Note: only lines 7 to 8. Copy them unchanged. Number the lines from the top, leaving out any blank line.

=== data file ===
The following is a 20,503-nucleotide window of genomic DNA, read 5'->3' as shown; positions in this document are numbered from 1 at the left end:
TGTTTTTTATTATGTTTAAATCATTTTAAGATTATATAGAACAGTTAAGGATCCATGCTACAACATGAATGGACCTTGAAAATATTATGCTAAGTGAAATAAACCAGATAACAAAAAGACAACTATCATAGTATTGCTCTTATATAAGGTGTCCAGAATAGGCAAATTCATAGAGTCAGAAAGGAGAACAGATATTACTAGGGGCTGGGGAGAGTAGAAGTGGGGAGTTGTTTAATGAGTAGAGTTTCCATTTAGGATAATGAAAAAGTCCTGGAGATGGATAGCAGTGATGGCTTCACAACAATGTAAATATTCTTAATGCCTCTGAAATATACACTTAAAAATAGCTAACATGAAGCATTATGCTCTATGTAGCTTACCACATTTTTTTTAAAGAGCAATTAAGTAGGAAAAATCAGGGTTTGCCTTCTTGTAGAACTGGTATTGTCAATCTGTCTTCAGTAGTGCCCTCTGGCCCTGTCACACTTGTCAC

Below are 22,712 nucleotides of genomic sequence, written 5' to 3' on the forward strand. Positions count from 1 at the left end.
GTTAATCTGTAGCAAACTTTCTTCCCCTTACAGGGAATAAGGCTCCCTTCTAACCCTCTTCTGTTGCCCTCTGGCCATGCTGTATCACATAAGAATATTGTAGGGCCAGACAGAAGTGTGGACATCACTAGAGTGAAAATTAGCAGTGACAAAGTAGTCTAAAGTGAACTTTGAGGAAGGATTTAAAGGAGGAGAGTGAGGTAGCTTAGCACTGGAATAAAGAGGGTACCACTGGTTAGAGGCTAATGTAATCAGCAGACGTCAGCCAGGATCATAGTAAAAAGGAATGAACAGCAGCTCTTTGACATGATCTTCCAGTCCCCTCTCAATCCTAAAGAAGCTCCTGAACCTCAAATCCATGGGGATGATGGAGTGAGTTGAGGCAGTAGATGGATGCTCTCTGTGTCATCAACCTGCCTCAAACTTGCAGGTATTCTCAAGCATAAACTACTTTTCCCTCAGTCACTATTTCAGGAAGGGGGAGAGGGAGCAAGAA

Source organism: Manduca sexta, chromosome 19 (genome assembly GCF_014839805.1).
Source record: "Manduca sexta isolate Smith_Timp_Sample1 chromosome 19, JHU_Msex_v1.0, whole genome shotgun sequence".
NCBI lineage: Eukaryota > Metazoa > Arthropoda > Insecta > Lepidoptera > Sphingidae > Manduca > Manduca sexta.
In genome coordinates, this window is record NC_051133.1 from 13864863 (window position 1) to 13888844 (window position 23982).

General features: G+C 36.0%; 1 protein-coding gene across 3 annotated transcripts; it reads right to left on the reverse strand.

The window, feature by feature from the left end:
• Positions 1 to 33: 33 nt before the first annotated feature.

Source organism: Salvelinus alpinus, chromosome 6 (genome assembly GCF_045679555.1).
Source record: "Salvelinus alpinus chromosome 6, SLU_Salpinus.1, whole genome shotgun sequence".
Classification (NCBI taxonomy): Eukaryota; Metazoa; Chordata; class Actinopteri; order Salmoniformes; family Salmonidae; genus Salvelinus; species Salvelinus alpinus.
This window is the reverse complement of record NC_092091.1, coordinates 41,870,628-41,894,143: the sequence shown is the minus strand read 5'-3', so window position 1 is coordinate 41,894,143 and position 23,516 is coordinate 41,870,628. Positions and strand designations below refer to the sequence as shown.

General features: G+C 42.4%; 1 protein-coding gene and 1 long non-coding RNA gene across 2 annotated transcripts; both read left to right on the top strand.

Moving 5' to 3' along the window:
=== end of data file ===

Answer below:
NCBI lineage: Eukaryota > Metazoa > Arthropoda > Insecta > Lepidoptera > Sphingidae > Manduca > Manduca sexta.
In genome coordinates, this window is record NC_051133.1 from 13864863 (window position 1) to 13888844 (window position 23982).